Heroin's statistics defy earnest efforts


December 24, 2000|By MIKE BURNS

THIS is not a message of hope and good cheer for the Christmas holidays. It is a cry of despair, of futility, of disbelief.

Heroin kills. Still does, always will.

Pound the message into people's heads over and over. Preach in the schools, in the homes, in the churches. Put up more billboards, put on more bumper stickers.

Beef up the drug task force, stiffen the criminal penalties and the court sentences. Toughen the drug testing, tighten the probation.

And yet, the news about heroin seems ever more discouraging.

Heroin deaths in Maryland in the first nine months are up 21 percent over last year.

In Carroll County, there have been eight heroin-related overdose fatalities this year.

That's twice the number from 1998, when community emphasis on this drug problem here sparked a statewide response and national recognition.

Since that year, the virulence of the heroin plague has spread to other places in Maryland. The state's substance abuse research center now lists heroin as a "primary" drug in eight counties.

A year ago, only Carroll, Baltimore City and Prince George's County shared that sad distinction.

Hospital admissions figures for heroin overdoses swing up and down. There's no hopeful trend of decline, even if it looks that way for a few months. Reports from Carroll County General Hospital show an average of more than a dozen cases a month since spring.

If you read the story about the death of Brianna Tighe last month, you well understand this sense of desperation.

The Sun's Jennifer McMenamin poignantly wrote about the Westminster kid who knew the facts, saw the drug death of a friend, had a lot of positive things going for her and still ended up another heroin OD statistic.

Yes, there were things in that dead 18-year-old's life that we could point to as possible causes of her drug downfall.

If some circumstances had been different, if someone had responded differently or earlier, maybe it wouldn't have turned out that way.

But life isn't perfect for anyone, and other people can only do so much. While we'd like to think more could be done in each case, there is not always a way to keep turning back the tide.

She was smart. She was popular. She was pretty. That's what friends and family told Ms. McMenamin about Brianna.

And if there was one thing that the young woman knew, it was that heroin kills.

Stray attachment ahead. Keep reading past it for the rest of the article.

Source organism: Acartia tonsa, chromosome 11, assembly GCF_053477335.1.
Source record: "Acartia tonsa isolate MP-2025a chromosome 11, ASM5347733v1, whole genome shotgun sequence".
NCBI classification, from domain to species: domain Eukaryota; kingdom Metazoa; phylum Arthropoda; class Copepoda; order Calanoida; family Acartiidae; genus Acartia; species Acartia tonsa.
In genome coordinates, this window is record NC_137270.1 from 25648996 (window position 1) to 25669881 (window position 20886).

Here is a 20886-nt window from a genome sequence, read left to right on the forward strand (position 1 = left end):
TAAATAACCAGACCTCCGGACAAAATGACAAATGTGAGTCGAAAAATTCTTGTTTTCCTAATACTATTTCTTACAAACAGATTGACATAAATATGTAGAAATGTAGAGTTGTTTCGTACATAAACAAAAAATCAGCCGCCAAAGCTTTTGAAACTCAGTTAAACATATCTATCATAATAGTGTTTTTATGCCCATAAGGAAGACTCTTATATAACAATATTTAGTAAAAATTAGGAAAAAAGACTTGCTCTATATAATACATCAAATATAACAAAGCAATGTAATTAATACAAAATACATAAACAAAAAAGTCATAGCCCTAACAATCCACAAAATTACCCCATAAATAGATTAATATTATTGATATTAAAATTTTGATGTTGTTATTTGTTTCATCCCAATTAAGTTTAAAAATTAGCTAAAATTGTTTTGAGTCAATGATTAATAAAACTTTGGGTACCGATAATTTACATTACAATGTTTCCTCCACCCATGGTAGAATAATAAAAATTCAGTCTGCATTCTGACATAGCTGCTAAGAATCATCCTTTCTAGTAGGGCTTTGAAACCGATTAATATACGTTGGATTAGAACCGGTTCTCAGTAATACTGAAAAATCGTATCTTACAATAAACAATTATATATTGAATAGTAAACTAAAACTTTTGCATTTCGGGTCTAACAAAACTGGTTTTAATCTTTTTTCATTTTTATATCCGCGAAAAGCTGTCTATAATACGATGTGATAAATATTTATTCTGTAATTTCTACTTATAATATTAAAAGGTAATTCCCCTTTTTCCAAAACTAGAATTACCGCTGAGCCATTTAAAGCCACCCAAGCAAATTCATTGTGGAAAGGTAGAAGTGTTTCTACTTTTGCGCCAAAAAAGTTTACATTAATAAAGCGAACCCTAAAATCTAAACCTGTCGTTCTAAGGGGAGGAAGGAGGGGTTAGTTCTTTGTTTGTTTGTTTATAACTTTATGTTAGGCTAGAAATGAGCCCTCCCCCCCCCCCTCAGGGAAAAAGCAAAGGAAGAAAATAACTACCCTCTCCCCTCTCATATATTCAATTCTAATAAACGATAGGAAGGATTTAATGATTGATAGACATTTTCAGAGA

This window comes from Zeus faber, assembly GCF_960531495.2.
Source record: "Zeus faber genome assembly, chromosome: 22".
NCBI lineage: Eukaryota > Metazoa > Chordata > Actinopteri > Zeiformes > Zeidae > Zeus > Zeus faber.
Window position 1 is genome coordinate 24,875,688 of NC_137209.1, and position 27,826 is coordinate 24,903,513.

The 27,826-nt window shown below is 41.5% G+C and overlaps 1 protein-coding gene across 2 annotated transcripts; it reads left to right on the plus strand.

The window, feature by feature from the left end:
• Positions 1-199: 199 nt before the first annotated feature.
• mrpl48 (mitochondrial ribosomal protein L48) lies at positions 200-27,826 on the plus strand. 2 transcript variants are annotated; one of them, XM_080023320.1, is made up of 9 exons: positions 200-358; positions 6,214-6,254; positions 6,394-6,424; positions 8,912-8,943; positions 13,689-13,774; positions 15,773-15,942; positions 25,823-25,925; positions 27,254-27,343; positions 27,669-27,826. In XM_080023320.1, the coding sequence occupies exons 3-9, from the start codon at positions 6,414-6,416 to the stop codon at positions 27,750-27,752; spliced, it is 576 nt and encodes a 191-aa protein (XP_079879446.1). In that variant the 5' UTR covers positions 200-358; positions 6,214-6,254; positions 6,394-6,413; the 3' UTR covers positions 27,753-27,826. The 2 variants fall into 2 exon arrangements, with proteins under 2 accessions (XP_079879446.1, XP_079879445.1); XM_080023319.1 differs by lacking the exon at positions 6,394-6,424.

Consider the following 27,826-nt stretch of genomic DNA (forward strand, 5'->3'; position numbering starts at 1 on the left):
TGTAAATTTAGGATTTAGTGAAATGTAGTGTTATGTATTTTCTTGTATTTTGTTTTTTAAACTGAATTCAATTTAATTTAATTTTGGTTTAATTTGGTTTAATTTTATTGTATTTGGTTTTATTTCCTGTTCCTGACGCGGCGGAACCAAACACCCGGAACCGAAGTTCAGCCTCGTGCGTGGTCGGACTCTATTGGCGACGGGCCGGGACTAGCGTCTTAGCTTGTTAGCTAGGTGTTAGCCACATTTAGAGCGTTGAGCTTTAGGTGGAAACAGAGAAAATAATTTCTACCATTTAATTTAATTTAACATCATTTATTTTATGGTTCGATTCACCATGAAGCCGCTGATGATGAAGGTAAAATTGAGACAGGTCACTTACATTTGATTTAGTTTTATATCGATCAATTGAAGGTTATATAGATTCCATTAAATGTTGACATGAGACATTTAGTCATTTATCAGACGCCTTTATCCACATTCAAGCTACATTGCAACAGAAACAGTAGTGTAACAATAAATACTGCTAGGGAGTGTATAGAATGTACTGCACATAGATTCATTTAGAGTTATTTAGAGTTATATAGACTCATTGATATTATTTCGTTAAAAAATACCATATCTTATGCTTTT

Yet that was not enough.

Officials responsible for drug enforcement and treatment try to explain the rise in heroin overdoses in pharmacological terms.

Heroin being sold on the streets today is of a higher purity, which means that it's stronger, with a deadlier kick.

Prices are down, so there's no need to "cut" or dilute the opiate with other substances. But there's really no way to know what's being sold to everyone in the illegal, uncontrolled drug market.

Then there's the story that heroin being sold in this area, primarily through the Philadelphia conduit, was a different kind that didn't respond to the standard overdose medication.

So emergency rooms switched to another antidote, typically used to treat sedative overdoses. And that, in turn, created some hospital shortages in the supply of that therapeutic medication.

All these explanations have merit. But they are not necessarily new.

Drug purity and potency have always been a risk for users - and for those who frantically labor to recover them from overdoses.

Substance abusers may often mix drugs for one reason or another: to heighten or extend the high, to lessen the impact of coming down. (Brianna Tighe died from a combination of heroin and nitrous oxide, or "laughing gas.")

However, the sad reality is that these explanations only tell us why more overdoses may be occurring and why rescue workers are not as successful in reviving the victims.

They don't explain why heroin use is growing. That lies deep in the psyche of the human mind, in the infinite reasons why people try to find escape in drugs.

And so we turn to education and community awareness and data analysis and any other means that are within our grasp, just so we can do something.

This is not to disparage honest and deeply felt efforts that are being made.

Residents Attacking Drugs here in Carroll has done a remarkable job in publicizing the true horrors of heroin.

The broad-based Carroll County Substance Abuse Prevention Committee this month launched its four-year strategic plan to curb drug use.

There are others, there will be others.

Because the important statistics, the significant successes, could be the ones we won't ever see and can't ever quantify.

Maybe it's the kid who didn't turn to drugs because something or someone made her stop and think and act otherwise. Maybe it's the family that did take the right steps to prevent a loved one from succumbing. Perhaps it's a neighbor or a neighborhood that took a stand instead of turning away.

These are non-statistics in the war on heroin. But they define the message of hope that must reinforce the community's efforts, in order to stay even further losses.

Mike Burns writes editorials for The Sun from Carroll County.

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